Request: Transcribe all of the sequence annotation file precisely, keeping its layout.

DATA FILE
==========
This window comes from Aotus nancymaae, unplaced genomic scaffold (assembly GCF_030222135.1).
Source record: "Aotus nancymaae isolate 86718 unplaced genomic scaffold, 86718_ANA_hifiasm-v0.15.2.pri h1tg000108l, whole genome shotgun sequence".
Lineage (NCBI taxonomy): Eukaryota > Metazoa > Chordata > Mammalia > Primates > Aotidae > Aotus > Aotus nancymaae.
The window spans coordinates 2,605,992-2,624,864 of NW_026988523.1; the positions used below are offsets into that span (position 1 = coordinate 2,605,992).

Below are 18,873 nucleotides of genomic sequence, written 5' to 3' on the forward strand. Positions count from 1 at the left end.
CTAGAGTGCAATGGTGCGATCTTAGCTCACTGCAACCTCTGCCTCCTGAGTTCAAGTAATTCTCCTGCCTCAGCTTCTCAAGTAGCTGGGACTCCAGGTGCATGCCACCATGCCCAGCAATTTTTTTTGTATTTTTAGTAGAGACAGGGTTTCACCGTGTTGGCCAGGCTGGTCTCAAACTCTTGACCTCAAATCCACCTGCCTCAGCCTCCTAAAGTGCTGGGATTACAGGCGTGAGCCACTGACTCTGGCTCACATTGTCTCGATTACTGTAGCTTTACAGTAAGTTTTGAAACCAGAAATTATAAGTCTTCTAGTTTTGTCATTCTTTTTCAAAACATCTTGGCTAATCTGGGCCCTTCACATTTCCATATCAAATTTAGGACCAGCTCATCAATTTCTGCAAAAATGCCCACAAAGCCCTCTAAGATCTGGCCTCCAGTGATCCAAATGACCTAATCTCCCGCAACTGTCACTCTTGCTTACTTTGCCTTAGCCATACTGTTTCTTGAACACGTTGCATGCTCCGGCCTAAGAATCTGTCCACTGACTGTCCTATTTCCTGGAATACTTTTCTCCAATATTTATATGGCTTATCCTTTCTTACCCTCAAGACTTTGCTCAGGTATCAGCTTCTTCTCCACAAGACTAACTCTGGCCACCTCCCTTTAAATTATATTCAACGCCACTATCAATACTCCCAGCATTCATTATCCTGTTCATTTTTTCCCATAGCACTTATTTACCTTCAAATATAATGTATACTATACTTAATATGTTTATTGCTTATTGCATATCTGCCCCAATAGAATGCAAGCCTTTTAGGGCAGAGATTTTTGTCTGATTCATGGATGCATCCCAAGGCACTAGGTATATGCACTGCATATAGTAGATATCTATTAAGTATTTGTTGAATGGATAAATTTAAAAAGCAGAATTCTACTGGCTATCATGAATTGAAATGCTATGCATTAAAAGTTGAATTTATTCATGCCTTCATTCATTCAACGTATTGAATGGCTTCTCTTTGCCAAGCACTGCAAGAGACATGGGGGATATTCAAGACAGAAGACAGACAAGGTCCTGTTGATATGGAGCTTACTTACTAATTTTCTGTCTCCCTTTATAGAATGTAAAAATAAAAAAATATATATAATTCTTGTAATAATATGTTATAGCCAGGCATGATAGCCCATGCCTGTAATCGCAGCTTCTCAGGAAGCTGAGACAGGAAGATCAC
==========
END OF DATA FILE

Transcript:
This window comes from Aotus nancymaae, unplaced genomic scaffold (assembly GCF_030222135.1).
Source record: "Aotus nancymaae isolate 86718 unplaced genomic scaffold, 86718_ANA_hifiasm-v0.15.2.pri h1tg000108l, whole genome shotgun sequence".
Lineage (NCBI taxonomy): Eukaryota > Metazoa > Chordata > Mammalia > Primates > Aotidae > Aotus > Aotus nancymaae.
The window spans coordinates 2,605,992-2,624,864 of NW_026988523.1; the positions used below are offsets into that span (position 1 = coordinate 2,605,992).

Below are 18,873 nucleotides of genomic sequence, written 5' to 3' on the forward strand. Positions count from 1 at the left end.
CTAGAGTGCAATGGTGCGATCTTAGCTCACTGCAACCTCTGCCTCCTGAGTTCAAGTAATTCTCCTGCCTCAGCTTCTCAAGTAGCTGGGACTCCAGGTGCATGCCACCATGCCCAGCAATTTTTTTTGTATTTTTAGTAGAGACAGGGTTTCACCGTGTTGGCCAGGCTGGTCTCAAACTCTTGACCTCAAATCCACCTGCCTCAGCCTCCTAAAGTGCTGGGATTACAGGCGTGAGCCACTGACTCTGGCTCACATTGTCTCGATTACTGTAGCTTTACAGTAAGTTTTGAAACCAGAAATTATAAGTCTTCTAGTTTTGTCATTCTTTTTCAAAACATCTTGGCTAATCTGGGCCCTTCACATTTCCATATCAAATTTAGGACCAGCTCATCAATTTCTGCAAAAATGCCCACAAAGCCCTCTAAGATCTGGCCTCCAGTGATCCAAATGACCTAATCTCCCGCAACTGTCACTCTTGCTTACTTTGCCTTAGCCATACTGTTTCTTGAACACGTTGCATGCTCCGGCCTAAGAATCTGTCCACTGACTGTCCTATTTCCTGGAATACTTTTCTCCAATATTTATATGGCTTATCCTTTCTTACCCTCAAGACTTTGCTCAGGTATCAGCTTCTTCTCCACAAGACTAACTCTGGCCACCTCCCTTTAAATTATATTCAACGCCACTATCAATACTCCCAGCATTCATTATCCTGTTCATTTTTTCCCATAGCACTTATTTACCTTCAAATATAATGTATACTATACTTAATATGTTTATTGCTTATTGCATATCTGCCCCAATAGAATGCAAGCCTTTTAGGGCAGAGATTTTTGTCTGATTCATGGATGCATCCCAAGGCACTAGGTATATGCACTGCATATAGTAGATATCTATTAAGTATTTGTTGAATGGATAAATTTAAAAAGCAGAATTCTACTGGCTATCATGAATTGAAATGCTATGCATTAAAAGTTGAATTTATTCATGCCTTCATTCATTCAACGTATTGAATGGCTTCTCTTTGCCAAGCACTGCAAGAGACATGGGGGATATTCAAGACAGAAGACAGACAAGGTCCTGTTGATATGGAGCTTACTTACTAATTTTCTGTCTCCCTTTATAGAATGTAAAAATAAAAAAATATATATAATTCTTGTAATAATATGTTATAGCCAGGCATGATAGCCCATGCCTGTAATCGCAGCTTCTCAGGAAGCTGAGACAGGAAGATCAC